Religious sites

The Footsteps of David

Samuel Anoints David

David and Goliath

Saul’s Growing Fear of David

David and Jonathan

Saul Kills the Priests of Nob

David Saves Keilah and Saul Pursues David

David Spares Saul’s Life

David, Nabal and Abigail

David Again Spares Saul’s Life

David Among the Philistines

Ziklag

Saul and the Medium at Endor

David Anointed King Over Judah

David Conquers Jerusalem

David Defeated the Moabites

David’s Victories

David Defeats the Ammonites

Absalom Returns to Jerusalem

Absalom’s Conspiracy

Absalom’s Death

David Returns to Jerusalem

David Builds an Altar

Adonijah Sets Himself Up as King

  • Bethlehem
  • Valley of Elah
  • Mitzpeh
  • Ramah
  • Gibia
  • Keilah
  • En gedi
  • Maon / Carmel
  • Desert of Ziph
  • Gath
  • Ziklag
  • Shunem
  • Hebron
  • Jerusalem
  • Moab
  • Damascus
  • Ammon
  • Tekoa
  • Mt of Olives
  • Ephraim
  • Gilgal
  • Temple Mount
  • Gihon Spring

Samuel Anoints David

Samuel did what the Lord said. When he arrived at Bethlehem, the elders of the town trembled when they met him. They asked, “Do you come in peace?” Samuel replied, “Yes, in peace; I have come to sacrifice to the Lord. Consecrate yourselves and come to the sacrifice with me.” Then he consecrated Jesse and his sons and invited them to the sacrifice. When they arrived, Samuel saw Eliab and thought, “Surely the Lord’s anointed stands here before the Lord.” But the Lord said to Samuel, “Do not consider his appearance or his height, for I have rejected him. The Lord does not look at the things people look at. People look at the outward appearance, but the Lord looks at the heart.” Then Jesse called Abinadab and had him pass in front of Samuel. But Samuel said, “The Lord has not chosen this one either.” Jesse then had Shammah pass by, but Samuel said, “Nor has the Lord chosen this one.” Jesse had seven of his sons pass before Samuel, but Samuel said to him, “The Lord has not chosen these.” So he asked Jesse, “Are these all the sons you have?” “There is still the youngest,” Jesse answered. “He is tending the sheep.” Samuel said, “Send for him; we will not sit down until he arrives.” So he sent for him and had him brought in. He was glowing with health and had a fine appearance and handsome features. Then the Lord said, “Rise and anoint him; this is the one.” So Samuel took the horn of oil and anointed him in the presence of his brothers, and from that day on the Spirit of the Lord came powerfully upon David. Samuel then went to Ramah.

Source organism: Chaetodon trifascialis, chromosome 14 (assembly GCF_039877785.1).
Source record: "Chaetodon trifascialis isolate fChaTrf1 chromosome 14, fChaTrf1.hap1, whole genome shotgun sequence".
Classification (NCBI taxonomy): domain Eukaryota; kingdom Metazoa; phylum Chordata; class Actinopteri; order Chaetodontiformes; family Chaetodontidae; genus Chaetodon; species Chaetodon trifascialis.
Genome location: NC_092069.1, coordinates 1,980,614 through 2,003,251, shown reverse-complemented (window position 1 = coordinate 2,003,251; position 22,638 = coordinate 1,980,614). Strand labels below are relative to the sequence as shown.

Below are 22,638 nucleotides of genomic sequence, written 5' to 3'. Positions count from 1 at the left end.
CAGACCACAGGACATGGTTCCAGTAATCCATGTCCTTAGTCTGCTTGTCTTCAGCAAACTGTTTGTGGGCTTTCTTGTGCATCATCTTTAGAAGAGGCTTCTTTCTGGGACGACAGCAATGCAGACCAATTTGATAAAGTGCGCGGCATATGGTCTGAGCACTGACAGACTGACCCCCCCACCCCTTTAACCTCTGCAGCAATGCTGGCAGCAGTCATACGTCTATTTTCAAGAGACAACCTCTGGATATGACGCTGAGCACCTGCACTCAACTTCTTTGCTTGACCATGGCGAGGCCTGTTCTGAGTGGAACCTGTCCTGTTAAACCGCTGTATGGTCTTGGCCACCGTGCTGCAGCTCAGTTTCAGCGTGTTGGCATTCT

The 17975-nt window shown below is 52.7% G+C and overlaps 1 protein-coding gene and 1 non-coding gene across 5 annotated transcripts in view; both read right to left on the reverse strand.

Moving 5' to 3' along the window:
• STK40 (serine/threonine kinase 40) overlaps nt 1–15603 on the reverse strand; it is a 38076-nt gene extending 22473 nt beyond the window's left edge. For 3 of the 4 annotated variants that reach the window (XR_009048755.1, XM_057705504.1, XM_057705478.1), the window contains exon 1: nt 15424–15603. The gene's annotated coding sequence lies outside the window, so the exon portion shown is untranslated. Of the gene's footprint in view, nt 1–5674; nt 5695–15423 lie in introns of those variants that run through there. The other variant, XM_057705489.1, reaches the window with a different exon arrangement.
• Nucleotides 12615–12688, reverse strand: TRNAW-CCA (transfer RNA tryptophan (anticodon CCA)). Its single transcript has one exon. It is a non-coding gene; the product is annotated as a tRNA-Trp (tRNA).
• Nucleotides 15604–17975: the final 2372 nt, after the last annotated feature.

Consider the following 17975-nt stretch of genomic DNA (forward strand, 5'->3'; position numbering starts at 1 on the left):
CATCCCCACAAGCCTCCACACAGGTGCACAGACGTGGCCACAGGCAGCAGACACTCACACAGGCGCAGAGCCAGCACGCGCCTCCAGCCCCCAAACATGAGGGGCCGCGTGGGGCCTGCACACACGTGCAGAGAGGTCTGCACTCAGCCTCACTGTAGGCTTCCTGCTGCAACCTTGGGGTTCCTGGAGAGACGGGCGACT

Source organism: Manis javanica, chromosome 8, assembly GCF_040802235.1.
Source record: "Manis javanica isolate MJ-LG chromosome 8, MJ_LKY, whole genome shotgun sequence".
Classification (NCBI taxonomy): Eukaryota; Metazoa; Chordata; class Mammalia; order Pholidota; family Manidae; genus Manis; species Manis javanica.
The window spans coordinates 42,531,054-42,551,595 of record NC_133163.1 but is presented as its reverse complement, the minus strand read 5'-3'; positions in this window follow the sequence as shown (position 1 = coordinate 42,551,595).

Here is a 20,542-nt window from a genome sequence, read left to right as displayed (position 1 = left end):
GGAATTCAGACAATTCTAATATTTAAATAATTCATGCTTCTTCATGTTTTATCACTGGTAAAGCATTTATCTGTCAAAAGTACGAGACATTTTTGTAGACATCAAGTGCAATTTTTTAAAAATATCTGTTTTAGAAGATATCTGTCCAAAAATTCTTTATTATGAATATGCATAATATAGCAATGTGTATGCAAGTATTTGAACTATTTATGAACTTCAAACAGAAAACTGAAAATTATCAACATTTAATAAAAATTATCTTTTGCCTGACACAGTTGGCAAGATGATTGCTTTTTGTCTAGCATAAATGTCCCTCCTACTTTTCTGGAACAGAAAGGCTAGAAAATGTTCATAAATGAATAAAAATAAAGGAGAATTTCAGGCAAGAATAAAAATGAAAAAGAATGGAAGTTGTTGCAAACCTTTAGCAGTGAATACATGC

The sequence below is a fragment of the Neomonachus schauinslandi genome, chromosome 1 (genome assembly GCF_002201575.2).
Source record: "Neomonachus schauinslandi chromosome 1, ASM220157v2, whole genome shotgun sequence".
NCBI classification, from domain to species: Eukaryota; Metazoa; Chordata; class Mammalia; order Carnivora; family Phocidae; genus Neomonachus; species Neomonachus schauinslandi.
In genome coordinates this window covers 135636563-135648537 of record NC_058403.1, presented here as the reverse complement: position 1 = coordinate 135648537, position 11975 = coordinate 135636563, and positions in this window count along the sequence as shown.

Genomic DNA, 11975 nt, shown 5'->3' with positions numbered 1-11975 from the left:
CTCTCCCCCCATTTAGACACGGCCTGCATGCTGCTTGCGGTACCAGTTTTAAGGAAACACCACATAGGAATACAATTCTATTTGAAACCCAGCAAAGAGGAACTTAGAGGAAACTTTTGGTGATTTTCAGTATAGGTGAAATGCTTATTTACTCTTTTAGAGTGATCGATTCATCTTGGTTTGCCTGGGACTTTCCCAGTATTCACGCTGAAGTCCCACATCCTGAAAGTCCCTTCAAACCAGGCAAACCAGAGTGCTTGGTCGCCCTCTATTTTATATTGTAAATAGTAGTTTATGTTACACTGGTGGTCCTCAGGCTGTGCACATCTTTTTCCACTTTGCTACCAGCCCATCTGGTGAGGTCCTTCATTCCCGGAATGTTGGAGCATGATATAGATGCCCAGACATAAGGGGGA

(1 Samuel 16:4-13)

David and Goliath

David said to the Philistine, “You come against me with sword and spear and javelin, but I come against you in the name of the Lord Almighty, the God of the armies of Israel, whom you have defied. This day the Lord will deliver you into my hands, and I’ll strike you down and cut off your head. This very day I will give the carcasses of the Philistine army to the birds and the wild animals, and the whole world will know that there is a God in Israel. All those gathered here will know that it is not by sword or spear that the Lord saves; for the battle is the Lord’s, and he will give all of you into our hands.” As the Philistine moved closer to attack him, David ran quickly toward the battle line to meet him. Reaching into his bag and taking out a stone, he slung it and struck the Philistine on the forehead. The stone sank into his forehead, and he fell facedown on the ground. So David triumphed over the Philistine with a sling and a stone; without a sword in his hand he struck down the Philistine and killed him. David ran and stood over him. He took hold of the Philistine’s sword and drew it from the sheath. After he killed him, he cut off his head with the sword. When the Philistines saw that their hero was dead, they turned and ran.

(1 Samuel 17:45-51)

Saul’s Growing Fear of David